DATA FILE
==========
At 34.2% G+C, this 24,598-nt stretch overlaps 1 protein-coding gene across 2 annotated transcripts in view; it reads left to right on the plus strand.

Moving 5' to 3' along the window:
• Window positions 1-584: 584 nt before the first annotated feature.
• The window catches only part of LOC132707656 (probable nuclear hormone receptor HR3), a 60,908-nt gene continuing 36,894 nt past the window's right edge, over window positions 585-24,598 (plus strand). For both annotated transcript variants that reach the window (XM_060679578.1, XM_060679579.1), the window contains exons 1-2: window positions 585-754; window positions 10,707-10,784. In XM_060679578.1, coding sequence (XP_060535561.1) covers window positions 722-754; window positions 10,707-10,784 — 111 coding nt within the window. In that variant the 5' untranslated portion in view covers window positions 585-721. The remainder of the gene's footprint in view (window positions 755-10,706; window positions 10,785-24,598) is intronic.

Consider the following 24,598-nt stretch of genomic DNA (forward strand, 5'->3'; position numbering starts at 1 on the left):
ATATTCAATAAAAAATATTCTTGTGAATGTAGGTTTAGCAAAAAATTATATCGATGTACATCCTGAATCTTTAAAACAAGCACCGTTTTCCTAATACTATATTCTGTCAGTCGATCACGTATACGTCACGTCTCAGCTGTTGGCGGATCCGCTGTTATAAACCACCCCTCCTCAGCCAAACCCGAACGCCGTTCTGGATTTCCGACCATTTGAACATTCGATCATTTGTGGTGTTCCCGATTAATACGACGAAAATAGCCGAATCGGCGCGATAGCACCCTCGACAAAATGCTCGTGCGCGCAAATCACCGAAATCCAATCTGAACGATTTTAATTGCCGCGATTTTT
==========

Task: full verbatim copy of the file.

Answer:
At 34.2% G+C, this 24,598-nt stretch overlaps 1 protein-coding gene across 2 annotated transcripts in view; it reads left to right on the plus strand.

Moving 5' to 3' along the window:
• Window positions 1-584: 584 nt before the first annotated feature.
• The window catches only part of LOC132707656 (probable nuclear hormone receptor HR3), a 60,908-nt gene continuing 36,894 nt past the window's right edge, over window positions 585-24,598 (plus strand). For both annotated transcript variants that reach the window (XM_060679578.1, XM_060679579.1), the window contains exons 1-2: window positions 585-754; window positions 10,707-10,784. In XM_060679578.1, coding sequence (XP_060535561.1) covers window positions 722-754; window positions 10,707-10,784 — 111 coding nt within the window. In that variant the 5' untranslated portion in view covers window positions 585-721. The remainder of the gene's footprint in view (window positions 755-10,706; window positions 10,785-24,598) is intronic.

Consider the following 24,598-nt stretch of genomic DNA (forward strand, 5'->3'; position numbering starts at 1 on the left):
ATATTCAATAAAAAATATTCTTGTGAATGTAGGTTTAGCAAAAAATTATATCGATGTACATCCTGAATCTTTAAAACAAGCACCGTTTTCCTAATACTATATTCTGTCAGTCGATCACGTATACGTCACGTCTCAGCTGTTGGCGGATCCGCTGTTATAAACCACCCCTCCTCAGCCAAACCCGAACGCCGTTCTGGATTTCCGACCATTTGAACATTCGATCATTTGTGGTGTTCCCGATTAATACGACGAAAATAGCCGAATCGGCGCGATAGCACCCTCGACAAAATGCTCGTGCGCGCAAATCACCGAAATCCAATCTGAACGATTTTAATTGCCGCGATTTTT